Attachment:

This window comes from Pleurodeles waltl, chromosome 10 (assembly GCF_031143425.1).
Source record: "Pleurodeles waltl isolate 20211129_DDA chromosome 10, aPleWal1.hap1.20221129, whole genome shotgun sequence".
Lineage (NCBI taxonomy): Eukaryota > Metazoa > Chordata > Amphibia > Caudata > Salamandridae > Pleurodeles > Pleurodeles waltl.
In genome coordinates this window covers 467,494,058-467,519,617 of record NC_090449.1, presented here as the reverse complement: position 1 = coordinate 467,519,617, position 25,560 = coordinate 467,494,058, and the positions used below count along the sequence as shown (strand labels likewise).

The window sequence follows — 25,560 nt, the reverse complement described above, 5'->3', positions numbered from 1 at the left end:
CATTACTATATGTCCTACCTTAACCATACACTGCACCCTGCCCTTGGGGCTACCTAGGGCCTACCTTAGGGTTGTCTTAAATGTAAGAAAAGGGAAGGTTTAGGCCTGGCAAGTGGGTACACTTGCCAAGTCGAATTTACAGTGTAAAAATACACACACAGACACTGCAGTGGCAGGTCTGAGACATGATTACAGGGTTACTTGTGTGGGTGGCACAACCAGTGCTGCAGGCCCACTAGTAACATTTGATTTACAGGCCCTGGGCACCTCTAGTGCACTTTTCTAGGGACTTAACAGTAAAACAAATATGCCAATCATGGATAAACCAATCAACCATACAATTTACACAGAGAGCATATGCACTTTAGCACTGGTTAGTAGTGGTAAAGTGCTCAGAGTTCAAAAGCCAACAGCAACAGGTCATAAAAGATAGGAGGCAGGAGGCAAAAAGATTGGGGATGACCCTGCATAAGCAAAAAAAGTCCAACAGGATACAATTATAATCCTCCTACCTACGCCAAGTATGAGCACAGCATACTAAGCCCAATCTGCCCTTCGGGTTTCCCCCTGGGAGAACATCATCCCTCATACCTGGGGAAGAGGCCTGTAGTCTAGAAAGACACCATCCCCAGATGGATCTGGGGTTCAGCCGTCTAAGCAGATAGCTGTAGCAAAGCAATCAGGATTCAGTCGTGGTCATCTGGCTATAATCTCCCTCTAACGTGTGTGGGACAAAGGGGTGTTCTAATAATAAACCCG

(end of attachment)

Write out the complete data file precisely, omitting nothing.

This window comes from Pleurodeles waltl, chromosome 10 (assembly GCF_031143425.1).
Source record: "Pleurodeles waltl isolate 20211129_DDA chromosome 10, aPleWal1.hap1.20221129, whole genome shotgun sequence".
Lineage (NCBI taxonomy): Eukaryota > Metazoa > Chordata > Amphibia > Caudata > Salamandridae > Pleurodeles > Pleurodeles waltl.
In genome coordinates this window covers 467,494,058-467,519,617 of record NC_090449.1, presented here as the reverse complement: position 1 = coordinate 467,519,617, position 25,560 = coordinate 467,494,058, and the positions used below count along the sequence as shown (strand labels likewise).

The window sequence follows — 25,560 nt, the reverse complement described above, 5'->3', positions numbered from 1 at the left end:
CATTACTATATGTCCTACCTTAACCATACACTGCACCCTGCCCTTGGGGCTACCTAGGGCCTACCTTAGGGTTGTCTTAAATGTAAGAAAAGGGAAGGTTTAGGCCTGGCAAGTGGGTACACTTGCCAAGTCGAATTTACAGTGTAAAAATACACACACAGACACTGCAGTGGCAGGTCTGAGACATGATTACAGGGTTACTTGTGTGGGTGGCACAACCAGTGCTGCAGGCCCACTAGTAACATTTGATTTACAGGCCCTGGGCACCTCTAGTGCACTTTTCTAGGGACTTAACAGTAAAACAAATATGCCAATCATGGATAAACCAATCAACCATACAATTTACACAGAGAGCATATGCACTTTAGCACTGGTTAGTAGTGGTAAAGTGCTCAGAGTTCAAAAGCCAACAGCAACAGGTCATAAAAGATAGGAGGCAGGAGGCAAAAAGATTGGGGATGACCCTGCATAAGCAAAAAAAGTCCAACAGGATACAATTATAATCCTCCTACCTACGCCAAGTATGAGCACAGCATACTAAGCCCAATCTGCCCTTCGGGTTTCCCCCTGGGAGAACATCATCCCTCATACCTGGGGAAGAGGCCTGTAGTCTAGAAAGACACCATCCCCAGATGGATCTGGGGTTCAGCCGTCTAAGCAGATAGCTGTAGCAAAGCAATCAGGATTCAGTCGTGGTCATCTGGCTATAATCTCCCTCTAACGTGTGTGGGACAAAGGGGTGTTCTAATAATAAACCCG